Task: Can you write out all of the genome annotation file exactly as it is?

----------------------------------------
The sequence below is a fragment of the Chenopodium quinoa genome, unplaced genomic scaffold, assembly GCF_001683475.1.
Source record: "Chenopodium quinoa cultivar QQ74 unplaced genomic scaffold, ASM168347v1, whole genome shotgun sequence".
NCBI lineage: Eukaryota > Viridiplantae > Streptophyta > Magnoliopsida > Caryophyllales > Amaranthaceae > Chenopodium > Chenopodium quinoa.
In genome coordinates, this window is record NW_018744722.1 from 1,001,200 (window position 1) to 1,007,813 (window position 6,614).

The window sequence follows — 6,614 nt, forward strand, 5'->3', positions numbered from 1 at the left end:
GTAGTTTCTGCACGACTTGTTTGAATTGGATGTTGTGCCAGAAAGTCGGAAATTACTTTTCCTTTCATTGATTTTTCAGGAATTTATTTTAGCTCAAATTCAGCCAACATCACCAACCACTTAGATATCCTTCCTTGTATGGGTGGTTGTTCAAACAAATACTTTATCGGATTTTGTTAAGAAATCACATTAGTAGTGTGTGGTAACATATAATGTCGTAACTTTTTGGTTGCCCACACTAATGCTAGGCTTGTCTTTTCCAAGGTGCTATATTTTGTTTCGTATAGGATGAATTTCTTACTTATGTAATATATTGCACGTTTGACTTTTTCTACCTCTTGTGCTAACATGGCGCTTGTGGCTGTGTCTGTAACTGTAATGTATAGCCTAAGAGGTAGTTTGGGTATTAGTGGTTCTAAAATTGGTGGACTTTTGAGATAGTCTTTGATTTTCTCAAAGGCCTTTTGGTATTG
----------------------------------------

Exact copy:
The sequence below is a fragment of the Chenopodium quinoa genome, unplaced genomic scaffold, assembly GCF_001683475.1.
Source record: "Chenopodium quinoa cultivar QQ74 unplaced genomic scaffold, ASM168347v1, whole genome shotgun sequence".
NCBI lineage: Eukaryota > Viridiplantae > Streptophyta > Magnoliopsida > Caryophyllales > Amaranthaceae > Chenopodium > Chenopodium quinoa.
In genome coordinates, this window is record NW_018744722.1 from 1,001,200 (window position 1) to 1,007,813 (window position 6,614).

The window sequence follows — 6,614 nt, forward strand, 5'->3', positions numbered from 1 at the left end:
GTAGTTTCTGCACGACTTGTTTGAATTGGATGTTGTGCCAGAAAGTCGGAAATTACTTTTCCTTTCATTGATTTTTCAGGAATTTATTTTAGCTCAAATTCAGCCAACATCACCAACCACTTAGATATCCTTCCTTGTATGGGTGGTTGTTCAAACAAATACTTTATCGGATTTTGTTAAGAAATCACATTAGTAGTGTGTGGTAACATATAATGTCGTAACTTTTTGGTTGCCCACACTAATGCTAGGCTTGTCTTTTCCAAGGTGCTATATTTTGTTTCGTATAGGATGAATTTCTTACTTATGTAATATATTGCACGTTTGACTTTTTCTACCTCTTGTGCTAACATGGCGCTTGTGGCTGTGTCTGTAACTGTAATGTATAGCCTAAGAGGTAGTTTGGGTATTAGTGGTTCTAAAATTGGTGGACTTTTGAGATAGTCTTTGATTTTCTCAAAGGCCTTTTGGTATTG